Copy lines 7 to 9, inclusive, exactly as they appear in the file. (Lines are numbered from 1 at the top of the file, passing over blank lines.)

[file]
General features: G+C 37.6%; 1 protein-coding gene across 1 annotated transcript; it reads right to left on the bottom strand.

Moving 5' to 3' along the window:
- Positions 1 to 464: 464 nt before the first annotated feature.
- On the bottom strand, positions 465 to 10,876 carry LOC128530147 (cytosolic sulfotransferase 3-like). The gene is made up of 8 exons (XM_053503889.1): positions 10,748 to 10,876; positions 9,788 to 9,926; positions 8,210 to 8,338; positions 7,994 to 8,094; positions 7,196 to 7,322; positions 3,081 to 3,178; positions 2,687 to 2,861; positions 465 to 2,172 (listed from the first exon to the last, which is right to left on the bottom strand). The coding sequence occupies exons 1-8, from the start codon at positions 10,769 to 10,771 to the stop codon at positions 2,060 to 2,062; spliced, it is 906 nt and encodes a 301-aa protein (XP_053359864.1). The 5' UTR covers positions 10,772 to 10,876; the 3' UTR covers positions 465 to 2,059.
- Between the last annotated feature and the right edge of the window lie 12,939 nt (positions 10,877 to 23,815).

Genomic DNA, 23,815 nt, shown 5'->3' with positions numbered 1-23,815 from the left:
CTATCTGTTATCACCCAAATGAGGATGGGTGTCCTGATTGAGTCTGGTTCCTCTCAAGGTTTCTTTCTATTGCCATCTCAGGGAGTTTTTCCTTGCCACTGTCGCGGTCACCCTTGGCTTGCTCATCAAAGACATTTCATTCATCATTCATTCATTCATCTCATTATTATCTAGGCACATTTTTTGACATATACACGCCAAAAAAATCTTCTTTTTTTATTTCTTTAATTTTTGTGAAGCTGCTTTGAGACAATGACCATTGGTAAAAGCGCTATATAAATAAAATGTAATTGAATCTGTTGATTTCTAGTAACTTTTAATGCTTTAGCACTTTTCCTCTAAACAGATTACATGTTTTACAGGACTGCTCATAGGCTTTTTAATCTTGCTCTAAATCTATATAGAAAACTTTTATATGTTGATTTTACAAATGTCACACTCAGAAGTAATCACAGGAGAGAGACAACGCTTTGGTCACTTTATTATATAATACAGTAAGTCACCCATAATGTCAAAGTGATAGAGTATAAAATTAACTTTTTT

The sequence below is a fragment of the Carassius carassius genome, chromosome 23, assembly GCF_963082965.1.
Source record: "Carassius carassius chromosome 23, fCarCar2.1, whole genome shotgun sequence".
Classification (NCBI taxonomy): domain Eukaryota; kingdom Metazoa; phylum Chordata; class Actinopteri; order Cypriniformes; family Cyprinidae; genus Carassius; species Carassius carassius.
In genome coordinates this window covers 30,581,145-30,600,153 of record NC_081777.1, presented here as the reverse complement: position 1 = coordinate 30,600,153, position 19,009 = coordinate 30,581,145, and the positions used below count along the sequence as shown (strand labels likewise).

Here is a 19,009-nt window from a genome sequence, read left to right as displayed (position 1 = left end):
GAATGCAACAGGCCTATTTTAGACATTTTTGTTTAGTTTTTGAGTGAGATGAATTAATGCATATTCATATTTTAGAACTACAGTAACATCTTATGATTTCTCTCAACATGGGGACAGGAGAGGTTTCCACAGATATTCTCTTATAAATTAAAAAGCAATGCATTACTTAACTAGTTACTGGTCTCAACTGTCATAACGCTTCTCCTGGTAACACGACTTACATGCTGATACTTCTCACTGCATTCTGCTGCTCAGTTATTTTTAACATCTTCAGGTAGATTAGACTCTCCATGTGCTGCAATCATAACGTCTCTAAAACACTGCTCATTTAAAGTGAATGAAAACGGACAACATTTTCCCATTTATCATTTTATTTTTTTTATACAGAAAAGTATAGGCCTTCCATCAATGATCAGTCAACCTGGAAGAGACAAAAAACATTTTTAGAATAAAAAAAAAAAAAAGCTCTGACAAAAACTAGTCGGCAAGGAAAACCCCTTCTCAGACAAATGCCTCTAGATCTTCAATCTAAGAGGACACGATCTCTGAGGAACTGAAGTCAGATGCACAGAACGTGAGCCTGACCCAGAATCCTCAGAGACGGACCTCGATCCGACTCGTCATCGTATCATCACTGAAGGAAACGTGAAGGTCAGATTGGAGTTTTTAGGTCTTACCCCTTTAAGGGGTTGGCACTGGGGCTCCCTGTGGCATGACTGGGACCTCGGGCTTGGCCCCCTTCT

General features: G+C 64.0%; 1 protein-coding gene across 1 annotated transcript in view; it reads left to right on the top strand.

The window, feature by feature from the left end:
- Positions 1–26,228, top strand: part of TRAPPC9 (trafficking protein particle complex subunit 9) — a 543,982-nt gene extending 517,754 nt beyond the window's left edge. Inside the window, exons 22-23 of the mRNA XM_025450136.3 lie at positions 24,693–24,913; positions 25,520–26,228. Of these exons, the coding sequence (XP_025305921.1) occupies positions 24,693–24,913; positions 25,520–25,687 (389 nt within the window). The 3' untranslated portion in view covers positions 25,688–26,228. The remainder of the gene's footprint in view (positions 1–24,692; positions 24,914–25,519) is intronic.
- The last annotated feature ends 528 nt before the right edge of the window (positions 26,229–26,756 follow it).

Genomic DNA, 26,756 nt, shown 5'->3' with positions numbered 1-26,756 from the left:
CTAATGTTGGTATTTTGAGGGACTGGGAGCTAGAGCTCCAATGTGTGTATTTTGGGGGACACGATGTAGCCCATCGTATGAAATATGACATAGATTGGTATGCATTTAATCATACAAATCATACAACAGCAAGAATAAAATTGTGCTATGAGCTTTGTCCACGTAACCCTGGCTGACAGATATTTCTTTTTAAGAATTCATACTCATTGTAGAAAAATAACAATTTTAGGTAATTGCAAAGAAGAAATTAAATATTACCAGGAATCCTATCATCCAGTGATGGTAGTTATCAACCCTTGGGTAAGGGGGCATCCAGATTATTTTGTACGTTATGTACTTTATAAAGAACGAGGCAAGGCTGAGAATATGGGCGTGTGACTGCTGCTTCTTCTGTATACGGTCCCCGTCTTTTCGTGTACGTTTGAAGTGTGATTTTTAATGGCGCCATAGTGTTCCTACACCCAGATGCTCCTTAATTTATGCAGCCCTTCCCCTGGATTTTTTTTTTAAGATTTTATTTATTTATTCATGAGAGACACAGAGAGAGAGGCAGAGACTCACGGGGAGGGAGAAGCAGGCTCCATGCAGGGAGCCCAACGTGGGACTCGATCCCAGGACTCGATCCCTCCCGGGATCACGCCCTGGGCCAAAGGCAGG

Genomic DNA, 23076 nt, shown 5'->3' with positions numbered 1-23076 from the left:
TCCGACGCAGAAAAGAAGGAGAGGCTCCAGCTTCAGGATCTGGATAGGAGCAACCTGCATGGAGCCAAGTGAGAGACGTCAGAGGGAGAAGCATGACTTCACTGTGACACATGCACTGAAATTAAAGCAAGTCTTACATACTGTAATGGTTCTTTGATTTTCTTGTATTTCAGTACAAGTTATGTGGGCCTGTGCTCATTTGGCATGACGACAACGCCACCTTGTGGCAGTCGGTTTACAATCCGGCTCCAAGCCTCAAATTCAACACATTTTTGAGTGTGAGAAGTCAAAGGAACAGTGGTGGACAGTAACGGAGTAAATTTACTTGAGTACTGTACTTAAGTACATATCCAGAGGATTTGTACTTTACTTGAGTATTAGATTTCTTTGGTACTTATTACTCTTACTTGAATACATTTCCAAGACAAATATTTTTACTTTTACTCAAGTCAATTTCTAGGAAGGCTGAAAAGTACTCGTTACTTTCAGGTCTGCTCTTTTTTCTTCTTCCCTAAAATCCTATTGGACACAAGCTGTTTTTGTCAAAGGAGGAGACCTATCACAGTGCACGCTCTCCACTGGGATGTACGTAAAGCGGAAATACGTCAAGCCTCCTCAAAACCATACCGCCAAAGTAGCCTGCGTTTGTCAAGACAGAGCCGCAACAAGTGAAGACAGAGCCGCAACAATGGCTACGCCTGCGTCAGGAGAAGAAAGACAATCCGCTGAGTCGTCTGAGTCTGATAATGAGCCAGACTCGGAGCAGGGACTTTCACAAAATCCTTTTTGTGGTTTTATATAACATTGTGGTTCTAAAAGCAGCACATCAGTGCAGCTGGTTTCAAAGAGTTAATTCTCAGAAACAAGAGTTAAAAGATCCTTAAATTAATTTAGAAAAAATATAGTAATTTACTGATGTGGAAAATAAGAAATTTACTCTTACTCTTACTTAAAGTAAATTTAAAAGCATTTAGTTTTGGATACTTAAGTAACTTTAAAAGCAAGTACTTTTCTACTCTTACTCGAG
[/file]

CTATCTGTTATCACCCAAATGAGGATGGGTGTCCTGATTGAGTCTGGTTCCTCTCAAGGTTTCTTTCTATTGCCATCTCAGGGAGTTTTTCCTTGCCACTGTCGCGGTCACCCTTGGCTTGCTCATCAAAGACATTTCATTCATCATTCATTCATTCATCTCATTATTATCTAGGCACATTTTTTGACATATACACGCCAAAAAAATCTTCTTTTTTTATTTCTTTAATTTTTGTGAAGCTGCTTTGAGACAATGACCATTGGTAAAAGCGCTATATAAATAAAATGTAATTGAATCTGTTGATTTCTAGTAACTTTTAATGCTTTAGCACTTTTCCTCTAAACAGATTACATGTTTTACAGGACTGCTCATAGGCTTTTTAATCTTGCTCTAAATCTATATAGAAAACTTTTATATGTTGATTTTACAAATGTCACACTCAGAAGTAATCACAGGAGAGAGACAACGCTTTGGTCACTTTATTATATAATACAGTAAGTCACCCATAATGTCAAAGTGATAGAGTATAAAATTAACTTTTTT

The sequence below is a fragment of the Carassius carassius genome, chromosome 23, assembly GCF_963082965.1.
Source record: "Carassius carassius chromosome 23, fCarCar2.1, whole genome shotgun sequence".